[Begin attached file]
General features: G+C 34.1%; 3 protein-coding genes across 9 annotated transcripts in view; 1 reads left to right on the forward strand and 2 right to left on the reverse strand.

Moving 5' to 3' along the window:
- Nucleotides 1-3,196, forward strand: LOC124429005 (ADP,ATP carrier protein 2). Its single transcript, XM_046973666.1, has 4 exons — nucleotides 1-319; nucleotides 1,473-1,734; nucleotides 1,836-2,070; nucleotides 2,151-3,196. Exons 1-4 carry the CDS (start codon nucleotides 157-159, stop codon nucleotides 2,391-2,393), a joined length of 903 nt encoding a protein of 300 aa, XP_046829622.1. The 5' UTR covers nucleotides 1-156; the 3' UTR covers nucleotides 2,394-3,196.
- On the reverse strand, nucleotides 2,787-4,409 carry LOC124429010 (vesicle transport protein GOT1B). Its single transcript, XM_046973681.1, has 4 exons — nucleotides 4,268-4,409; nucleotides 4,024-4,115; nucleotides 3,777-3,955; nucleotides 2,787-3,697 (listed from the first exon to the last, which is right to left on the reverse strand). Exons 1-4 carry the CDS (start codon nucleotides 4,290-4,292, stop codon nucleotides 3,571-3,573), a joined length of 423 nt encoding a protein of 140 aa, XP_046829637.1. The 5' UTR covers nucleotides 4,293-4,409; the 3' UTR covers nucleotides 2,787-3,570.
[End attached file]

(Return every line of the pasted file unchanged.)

General features: G+C 34.1%; 3 protein-coding genes across 9 annotated transcripts in view; 1 reads left to right on the forward strand and 2 right to left on the reverse strand.

Moving 5' to 3' along the window:
- Nucleotides 1-3,196, forward strand: LOC124429005 (ADP,ATP carrier protein 2). Its single transcript, XM_046973666.1, has 4 exons — nucleotides 1-319; nucleotides 1,473-1,734; nucleotides 1,836-2,070; nucleotides 2,151-3,196. Exons 1-4 carry the CDS (start codon nucleotides 157-159, stop codon nucleotides 2,391-2,393), a joined length of 903 nt encoding a protein of 300 aa, XP_046829622.1. The 5' UTR covers nucleotides 1-156; the 3' UTR covers nucleotides 2,394-3,196.
- On the reverse strand, nucleotides 2,787-4,409 carry LOC124429010 (vesicle transport protein GOT1B). Its single transcript, XM_046973681.1, has 4 exons — nucleotides 4,268-4,409; nucleotides 4,024-4,115; nucleotides 3,777-3,955; nucleotides 2,787-3,697 (listed from the first exon to the last, which is right to left on the reverse strand). Exons 1-4 carry the CDS (start codon nucleotides 4,290-4,292, stop codon nucleotides 3,571-3,573), a joined length of 423 nt encoding a protein of 140 aa, XP_046829637.1. The 5' UTR covers nucleotides 4,293-4,409; the 3' UTR covers nucleotides 2,787-3,570.